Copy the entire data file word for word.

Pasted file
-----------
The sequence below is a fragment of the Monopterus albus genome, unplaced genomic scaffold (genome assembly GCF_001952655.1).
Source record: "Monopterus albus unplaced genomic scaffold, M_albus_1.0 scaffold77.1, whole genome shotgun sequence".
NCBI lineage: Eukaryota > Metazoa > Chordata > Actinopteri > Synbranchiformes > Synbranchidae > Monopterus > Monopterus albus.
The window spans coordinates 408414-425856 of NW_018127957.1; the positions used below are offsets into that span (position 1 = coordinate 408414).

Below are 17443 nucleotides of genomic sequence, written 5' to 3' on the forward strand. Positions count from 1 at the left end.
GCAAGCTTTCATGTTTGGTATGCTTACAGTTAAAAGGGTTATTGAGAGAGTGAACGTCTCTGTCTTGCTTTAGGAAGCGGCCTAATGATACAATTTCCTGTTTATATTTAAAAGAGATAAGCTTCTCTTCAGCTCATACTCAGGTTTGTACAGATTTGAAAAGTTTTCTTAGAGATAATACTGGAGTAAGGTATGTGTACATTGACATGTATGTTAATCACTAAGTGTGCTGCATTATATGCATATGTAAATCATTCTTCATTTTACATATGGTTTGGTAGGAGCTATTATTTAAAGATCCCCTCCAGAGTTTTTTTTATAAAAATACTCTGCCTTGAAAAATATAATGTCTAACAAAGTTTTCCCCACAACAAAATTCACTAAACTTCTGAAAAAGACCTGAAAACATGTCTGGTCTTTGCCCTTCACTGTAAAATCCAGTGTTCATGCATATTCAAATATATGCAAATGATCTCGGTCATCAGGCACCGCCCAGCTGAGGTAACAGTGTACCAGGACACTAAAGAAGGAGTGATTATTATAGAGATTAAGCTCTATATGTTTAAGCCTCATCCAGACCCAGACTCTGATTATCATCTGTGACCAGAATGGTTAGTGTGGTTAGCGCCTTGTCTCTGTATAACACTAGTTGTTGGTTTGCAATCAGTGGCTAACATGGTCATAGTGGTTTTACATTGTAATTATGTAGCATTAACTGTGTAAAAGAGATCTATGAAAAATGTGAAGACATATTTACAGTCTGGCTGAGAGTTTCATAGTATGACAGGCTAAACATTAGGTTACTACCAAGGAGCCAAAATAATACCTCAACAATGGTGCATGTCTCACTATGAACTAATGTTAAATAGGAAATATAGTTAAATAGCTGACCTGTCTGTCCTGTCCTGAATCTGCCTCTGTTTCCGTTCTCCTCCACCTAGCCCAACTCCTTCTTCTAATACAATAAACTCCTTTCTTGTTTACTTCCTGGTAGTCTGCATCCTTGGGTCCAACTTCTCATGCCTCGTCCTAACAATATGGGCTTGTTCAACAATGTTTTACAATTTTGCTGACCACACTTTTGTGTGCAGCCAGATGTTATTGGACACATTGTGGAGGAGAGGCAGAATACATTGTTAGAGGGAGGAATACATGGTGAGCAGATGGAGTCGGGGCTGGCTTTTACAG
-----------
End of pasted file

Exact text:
The sequence below is a fragment of the Monopterus albus genome, unplaced genomic scaffold (genome assembly GCF_001952655.1).
Source record: "Monopterus albus unplaced genomic scaffold, M_albus_1.0 scaffold77.1, whole genome shotgun sequence".
NCBI lineage: Eukaryota > Metazoa > Chordata > Actinopteri > Synbranchiformes > Synbranchidae > Monopterus > Monopterus albus.
The window spans coordinates 408414-425856 of NW_018127957.1; the positions used below are offsets into that span (position 1 = coordinate 408414).

Below are 17443 nucleotides of genomic sequence, written 5' to 3' on the forward strand. Positions count from 1 at the left end.
GCAAGCTTTCATGTTTGGTATGCTTACAGTTAAAAGGGTTATTGAGAGAGTGAACGTCTCTGTCTTGCTTTAGGAAGCGGCCTAATGATACAATTTCCTGTTTATATTTAAAAGAGATAAGCTTCTCTTCAGCTCATACTCAGGTTTGTACAGATTTGAAAAGTTTTCTTAGAGATAATACTGGAGTAAGGTATGTGTACATTGACATGTATGTTAATCACTAAGTGTGCTGCATTATATGCATATGTAAATCATTCTTCATTTTACATATGGTTTGGTAGGAGCTATTATTTAAAGATCCCCTCCAGAGTTTTTTTTATAAAAATACTCTGCCTTGAAAAATATAATGTCTAACAAAGTTTTCCCCACAACAAAATTCACTAAACTTCTGAAAAAGACCTGAAAACATGTCTGGTCTTTGCCCTTCACTGTAAAATCCAGTGTTCATGCATATTCAAATATATGCAAATGATCTCGGTCATCAGGCACCGCCCAGCTGAGGTAACAGTGTACCAGGACACTAAAGAAGGAGTGATTATTATAGAGATTAAGCTCTATATGTTTAAGCCTCATCCAGACCCAGACTCTGATTATCATCTGTGACCAGAATGGTTAGTGTGGTTAGCGCCTTGTCTCTGTATAACACTAGTTGTTGGTTTGCAATCAGTGGCTAACATGGTCATAGTGGTTTTACATTGTAATTATGTAGCATTAACTGTGTAAAAGAGATCTATGAAAAATGTGAAGACATATTTACAGTCTGGCTGAGAGTTTCATAGTATGACAGGCTAAACATTAGGTTACTACCAAGGAGCCAAAATAATACCTCAACAATGGTGCATGTCTCACTATGAACTAATGTTAAATAGGAAATATAGTTAAATAGCTGACCTGTCTGTCCTGTCCTGAATCTGCCTCTGTTTCCGTTCTCCTCCACCTAGCCCAACTCCTTCTTCTAATACAATAAACTCCTTTCTTGTTTACTTCCTGGTAGTCTGCATCCTTGGGTCCAACTTCTCATGCCTCGTCCTAACAATATGGGCTTGTTCAACAATGTTTTACAATTTTGCTGACCACACTTTTGTGTGCAGCCAGATGTTATTGGACACATTGTGGAGGAGAGGCAGAATACATTGTTAGAGGGAGGAATACATGGTGAGCAGATGGAGTCGGGGCTGGCTTTTACAG